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NBC: 'Knives Came Out' When Pope Announced Abdication, Church in 'Holy Mess'

Keeping up NBC's barrage of attacks against the Catholic Church in the days leading up to Pope Benedict XVI's abdication, on Wednesday's Today, correspondent Anne Thompson made this nasty declaration: "...as one observer said, the stiletto knives came out as the battle for control of this institution begins, that some say is a holy mess....reports of infighting, back stabbing, and political jockeying that could make corporate America or Capitol Hill blush." [Listen to the audio]

Thompson never bothered to identify the "observer" she mentioned nor the origin of the "reports" she cited. Wrapping up the piece, Thompson asked Italian novelist Alessandra Borghese: "Could you make up the drama that's going on inside the Vatican?...You couldn't make this stuff up?"

Co-host Savannah Guthrie, reporting live from the Vatican, conducted two interviews with Church officials during the 7 a.m. ET hour of the morning show. First she grilled Vatican senior communications adviser Greg Burke about the "raft of conspiracy theories about what was really behind" the Pontiff's decision to step down, skeptically wondering: "Can you confidently say that this pope's decision has to do with his health, and his health alone?"

Burke replied: "I take the Pope at his word. I think we should as well. And then there will be all the conspiracy theories. I mean, people sell novels, you know, millions of copies, with conspiracy theories."

Guthrie went so far as to compare the papal abdication to the mythical release of evils upon the world: "Some people look at this resignation as a great act of humility, putting the institution above any one person. On the other hand, do you think in some ways it's left the Church vulnerable? It seems this Pandora's Box has suddenly been opened."

Burke shot back: "'Opened up a Pandora's Box' is the opinion of some. But it's really – he [Pope Benedict] has faith."

In her second interview, with Cardinal Donald Wuerl, the Archbishop of Washington D.C., Guthrie kept up the pressure: "...the scandals and controversies the Church has faced. I won't rattle them off again, but do you feel that finding somebody that can restore credibility to the institution is an urgent matter in electing the next pope?"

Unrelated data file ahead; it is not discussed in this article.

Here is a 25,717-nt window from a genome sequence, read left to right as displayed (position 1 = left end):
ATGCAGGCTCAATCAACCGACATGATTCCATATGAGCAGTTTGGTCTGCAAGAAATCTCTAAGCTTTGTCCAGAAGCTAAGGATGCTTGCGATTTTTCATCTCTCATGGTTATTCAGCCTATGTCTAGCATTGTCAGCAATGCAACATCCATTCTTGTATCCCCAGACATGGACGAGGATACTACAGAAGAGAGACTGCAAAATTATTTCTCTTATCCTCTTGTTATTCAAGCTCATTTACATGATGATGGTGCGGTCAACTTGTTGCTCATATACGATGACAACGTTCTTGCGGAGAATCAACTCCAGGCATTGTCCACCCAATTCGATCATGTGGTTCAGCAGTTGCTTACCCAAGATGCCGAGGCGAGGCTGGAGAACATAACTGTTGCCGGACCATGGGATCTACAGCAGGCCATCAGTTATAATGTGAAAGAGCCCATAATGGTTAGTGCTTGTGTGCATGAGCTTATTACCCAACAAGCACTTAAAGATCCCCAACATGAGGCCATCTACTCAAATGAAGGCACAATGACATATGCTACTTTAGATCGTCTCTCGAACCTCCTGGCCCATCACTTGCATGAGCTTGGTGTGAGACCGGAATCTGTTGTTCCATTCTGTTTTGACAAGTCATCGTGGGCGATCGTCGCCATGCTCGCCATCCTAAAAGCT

NBC's coverage of the Church since Pope Benedict announced his decision to step down:

> NBC Proclaims: 'A Moment of Crisis for the Catholic Church Hit By A Wave of Scandals'

> NBC Bids Pope Farewell: 'Scandal Continues to Dog Benedict's Papacy and the Church'

> NBC Hypes Unfounded Rumors of 'Vatican Intrigue' Surrounding Pope's Abdication

> NBC Recalls Pope Being 'God's Rottweiler'; Highlights Church Sex Abuse Scandal

It seems the network is guilty of taking out the knives.

Here is a full transcript of Thompson's February 27 report:

7:32AM ET

SAVANNAH GUTHRIE: We've got more on the historic abdication of Pope Benedict XVI and the current state of the Catholic Church. NBC's Anne Thompson is here with me at the Vatican with more on that. Anne, good morning, good to see you.

ANNE THOMPSON: Good morning, Savannah. Good to see you, too. You know, as soon as Benedict announced his abdication, as one observer said, the stiletto knives came out as the battle for control of this institution begins, that some say is a holy mess.

[ON-SCREEN HEADLINE: The Resignation of Pope Benedict XVI; The Catholic Church in Turmoil]

It's been a tumultuous eight years for the Church and Benedict, allegations of sex abuse, money laundering at the Vatican Bank, the Pope's own butler stealing documents, and reports of infighting, back stabbing, and political jockeying that could make corporate America or Capitol Hill blush.

Alessandra Borghese has known the Pope for fourteen years. She's written both fact and fiction about Vatican intrigue, including a biography about her devoted friend when he was just Cardinal Joseph Ratzinger. She admits he isn't much of a manager.

ALESSANDRA BORGHESE: They would say John Paul II was much more vigorous. When he wanted something, it really was, "Now!" I mean, Joseph Ratzinger is not "now," but is trying to convince – maybe try to convince to make people, reasoning in a certain way, but he didn't succeed.

THOMPSON: Even the most faithful say his legacy will be mixed, with great accolades for his teachings and writings, but criticism for some of his leadership.

FATHER GREG APPARCEL: Success is a hard word to say. Because, I mean, there's been highs and lows, there's been issues to deal with that have been very, very serious.

THOMPSON: Father Apparcel, pastor of the American church in Rome, says the abuse of children by priests has driven people away from the Church.

APPARCEL: I think there's all kinds of rules and regulations that have been set up to protect children more so that this does not happen again.

THOMPSON: The growing consensus is the next pope must be a strong manager, able to take on the challenges and reign in a dysfunctional Vatican bureaucracy. A man with universal appeal to lead this global institution, and charisma never hurts.

BORGHESE: I hope he's going to be a man with faith, and a man with vision, and can look forward. Also, get the crowd to believe and say, "I love you, I count on you, be strong. We have to make it together."

THOMPSON: Borghese's latest book is a novel about the Vatican in the 17th century. But she says today there's no more fascinating story than the one playing out in St. Peter's Square. Could you make up the drama that's going on inside the Vatican?

BORGESE: I have good fantasy, but I don't think so.

THOMPSON: You couldn't make this stuff up?

BORGESE: No. I think nowadays reality is better than novel.

GUTHRIE: That was NBC's Anne Thompson reporting.

-- Kyle Drennen is a News Analyst at the Media Research Center. Follow him on Twitter.